In the ever-evolving regulation of retail marijuana, the state is moving smartly and deliberately to fix emerging gaps.
Recent rulings around edible pot are an example of this wariness, but there is more to be done.
Manufacturers in November should expect to face tougher regulations on potency, serving sizes and packaging to alleviate concerns about overconsumption by inexperienced consumers.
The rules still must be finalized.
The Maureen Dowd edibles saga: Remember when the New York Times columnist wrote about her bad trip on edibles during a Denver visit, and it set off an Internet firestorm? Get caught up
Stakeholders are still at the table to try to figure out what to do about products once they are out of the package. How will people be able to identify, say, marijuana-infused honey, soda or trail mix once it is no longer in its packaging — as state law requires?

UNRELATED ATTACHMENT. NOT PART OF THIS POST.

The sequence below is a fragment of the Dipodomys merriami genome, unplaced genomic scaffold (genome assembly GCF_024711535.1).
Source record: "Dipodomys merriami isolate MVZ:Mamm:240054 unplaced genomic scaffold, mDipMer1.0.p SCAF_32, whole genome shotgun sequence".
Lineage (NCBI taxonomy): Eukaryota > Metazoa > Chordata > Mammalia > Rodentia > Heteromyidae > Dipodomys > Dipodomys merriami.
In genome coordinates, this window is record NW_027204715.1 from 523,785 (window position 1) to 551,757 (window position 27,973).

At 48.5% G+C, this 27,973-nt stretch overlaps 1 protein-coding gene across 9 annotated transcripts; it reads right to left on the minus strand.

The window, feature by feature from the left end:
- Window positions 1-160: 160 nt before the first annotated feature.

There have been grievous incidents involving edibles that voters did not anticipate when they passed Amendment 64.
It is important for all parties — not just lawmakers and industry, but also critics — to continue to navigate these strange new waters and protect consumers.
Labeling THC potency: Why edibles can’t use well-known ski-run signage